Phoebe and her family are drawn in lovely soft colors by the author's husband, a graphic artist, in his first attempt at book illustrations.  He has talent.  The illustrations would delight any child ... and have mine trying to imitate the artwork! If you click on Phoebe's Sweater, you can see inside the book and gaze at the illustrations yourself (if you don't believe me).

But, wait, there's more ...

The author didn't stop at the end of the book ... she gave the readers a wonderful gift:  knitting directions to make child-sized versions of Phoebe's sweater, knitting directions for making a doll-sized version of the sweater, AND knitting directions for making Phoebe mouse!  How cool is that?????  String Bean is not going to wait for me to make her a Phoebe ... she is going to attempt the pattern on her own. 

What more could I want from a picture book ... knitting, great illustrations, a lovely story ... Oh, and in case you get this book and like this story ... Joanna Johnson has set up a blog so you can follow Phoebe on the Road!

Monday, April 19, 2010

Review: Saint Clare: Beyond the Legend

Saint Clare, considered by many to be the "little plant" of St. Francis ... the "first Franciscan woman" ... "the saint of Assisi", led a fascinating life clothed in the silence of the convent, yet ready enough to argue with archbishops, cardinals and popes about her order of Damianites, working diligently to get her order approved (which occured on her death-bed).  Having the middle name "Clare", I've always been interested in this saint who seems to reside in the shadow of the legendary St. Francis, but who founded her own order of poverty-based Poor Clares (known at the time as Damianites since they lived at San Damiano).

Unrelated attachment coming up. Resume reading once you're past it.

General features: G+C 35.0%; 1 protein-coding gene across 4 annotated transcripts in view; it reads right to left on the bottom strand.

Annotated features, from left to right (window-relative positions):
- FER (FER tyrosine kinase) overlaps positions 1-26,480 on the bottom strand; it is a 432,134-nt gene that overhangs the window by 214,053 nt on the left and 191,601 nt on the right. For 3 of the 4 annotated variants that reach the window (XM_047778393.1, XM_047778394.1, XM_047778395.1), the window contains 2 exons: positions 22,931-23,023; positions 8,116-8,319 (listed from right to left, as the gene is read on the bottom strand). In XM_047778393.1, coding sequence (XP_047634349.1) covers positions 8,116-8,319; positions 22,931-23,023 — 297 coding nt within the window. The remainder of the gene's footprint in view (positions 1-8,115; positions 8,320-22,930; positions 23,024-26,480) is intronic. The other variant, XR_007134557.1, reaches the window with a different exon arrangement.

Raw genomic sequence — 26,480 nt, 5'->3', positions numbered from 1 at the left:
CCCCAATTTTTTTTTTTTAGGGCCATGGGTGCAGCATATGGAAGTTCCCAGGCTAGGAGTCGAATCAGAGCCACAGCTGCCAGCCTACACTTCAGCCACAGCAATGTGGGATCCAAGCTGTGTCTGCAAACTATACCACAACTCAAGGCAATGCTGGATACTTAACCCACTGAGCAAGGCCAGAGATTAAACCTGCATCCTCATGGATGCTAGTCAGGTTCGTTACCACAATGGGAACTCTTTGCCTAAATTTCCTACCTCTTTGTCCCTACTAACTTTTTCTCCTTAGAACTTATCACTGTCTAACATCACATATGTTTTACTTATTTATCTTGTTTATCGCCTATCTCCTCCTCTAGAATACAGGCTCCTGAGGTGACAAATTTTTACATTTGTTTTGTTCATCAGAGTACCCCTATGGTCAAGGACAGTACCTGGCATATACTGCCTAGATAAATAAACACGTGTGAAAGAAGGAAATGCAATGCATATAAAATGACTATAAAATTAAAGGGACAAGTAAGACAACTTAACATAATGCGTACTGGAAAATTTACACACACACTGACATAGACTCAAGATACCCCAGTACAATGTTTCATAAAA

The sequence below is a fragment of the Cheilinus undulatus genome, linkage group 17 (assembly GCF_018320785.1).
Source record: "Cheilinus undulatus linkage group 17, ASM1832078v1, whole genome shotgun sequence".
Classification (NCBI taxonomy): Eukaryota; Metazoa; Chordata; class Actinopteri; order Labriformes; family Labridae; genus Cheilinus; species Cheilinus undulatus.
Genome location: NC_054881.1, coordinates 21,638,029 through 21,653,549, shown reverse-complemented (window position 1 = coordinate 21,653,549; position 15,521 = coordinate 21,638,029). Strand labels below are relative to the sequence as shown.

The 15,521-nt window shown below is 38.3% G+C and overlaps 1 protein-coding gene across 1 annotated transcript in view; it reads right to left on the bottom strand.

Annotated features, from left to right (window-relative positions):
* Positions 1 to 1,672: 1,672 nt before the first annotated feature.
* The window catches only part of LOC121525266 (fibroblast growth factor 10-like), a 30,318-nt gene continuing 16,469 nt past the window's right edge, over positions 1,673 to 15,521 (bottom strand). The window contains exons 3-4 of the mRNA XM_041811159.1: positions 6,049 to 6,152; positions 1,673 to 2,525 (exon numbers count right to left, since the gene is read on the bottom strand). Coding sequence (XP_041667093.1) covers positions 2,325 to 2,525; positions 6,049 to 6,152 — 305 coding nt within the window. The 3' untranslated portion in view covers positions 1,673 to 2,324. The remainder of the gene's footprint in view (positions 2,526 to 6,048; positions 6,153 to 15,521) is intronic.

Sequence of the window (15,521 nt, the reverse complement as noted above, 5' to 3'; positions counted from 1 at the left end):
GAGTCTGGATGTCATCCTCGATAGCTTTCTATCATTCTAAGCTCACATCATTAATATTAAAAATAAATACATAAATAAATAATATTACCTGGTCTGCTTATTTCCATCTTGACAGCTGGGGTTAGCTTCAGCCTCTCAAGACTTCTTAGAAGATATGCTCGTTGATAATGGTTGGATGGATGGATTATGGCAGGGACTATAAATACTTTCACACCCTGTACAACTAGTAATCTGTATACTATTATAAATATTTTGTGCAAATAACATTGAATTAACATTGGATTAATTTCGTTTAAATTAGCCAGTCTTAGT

Marco Bartoli, a student of Clare studies, has given us in his book Saint Clare: Beyond the Legend a comparative study of Saint Clare based on the facts of her biography as written in the Acts of the Process of Canonization of Saint Clare (by eye witnesses, including her own sisters) and the emotions in the "Legend of Saint Clare the Virgin" which is a condensed version of the canonization process and clothed in the political (both secular and parochial) correctness of the day.  And the book shows that Clare was a very complicated individual ... rich but humble, modest yet forthright, a student and follower of St. Francis' way while also teaching and leading her own Damianites in their own spirituality.